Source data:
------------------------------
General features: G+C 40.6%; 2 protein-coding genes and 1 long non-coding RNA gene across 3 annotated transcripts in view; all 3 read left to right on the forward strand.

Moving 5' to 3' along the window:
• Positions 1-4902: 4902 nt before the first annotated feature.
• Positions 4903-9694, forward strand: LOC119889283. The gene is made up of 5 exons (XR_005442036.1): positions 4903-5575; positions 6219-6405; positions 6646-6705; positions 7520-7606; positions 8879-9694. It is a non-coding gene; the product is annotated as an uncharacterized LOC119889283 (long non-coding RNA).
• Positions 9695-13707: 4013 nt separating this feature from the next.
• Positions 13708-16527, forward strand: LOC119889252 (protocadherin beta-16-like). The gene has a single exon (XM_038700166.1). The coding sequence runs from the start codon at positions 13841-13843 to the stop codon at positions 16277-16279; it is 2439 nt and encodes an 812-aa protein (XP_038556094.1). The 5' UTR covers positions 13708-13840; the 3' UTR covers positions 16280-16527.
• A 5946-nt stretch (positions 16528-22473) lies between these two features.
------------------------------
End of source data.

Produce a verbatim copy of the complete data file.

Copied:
General features: G+C 40.6%; 2 protein-coding genes and 1 long non-coding RNA gene across 3 annotated transcripts in view; all 3 read left to right on the forward strand.

Moving 5' to 3' along the window:
• Positions 1-4902: 4902 nt before the first annotated feature.
• Positions 4903-9694, forward strand: LOC119889283. The gene is made up of 5 exons (XR_005442036.1): positions 4903-5575; positions 6219-6405; positions 6646-6705; positions 7520-7606; positions 8879-9694. It is a non-coding gene; the product is annotated as an uncharacterized LOC119889283 (long non-coding RNA).
• Positions 9695-13707: 4013 nt separating this feature from the next.
• Positions 13708-16527, forward strand: LOC119889252 (protocadherin beta-16-like). The gene has a single exon (XM_038700166.1). The coding sequence runs from the start codon at positions 13841-13843 to the stop codon at positions 16277-16279; it is 2439 nt and encodes an 812-aa protein (XP_038556094.1). The 5' UTR covers positions 13708-13840; the 3' UTR covers positions 16280-16527.
• A 5946-nt stretch (positions 16528-22473) lies between these two features.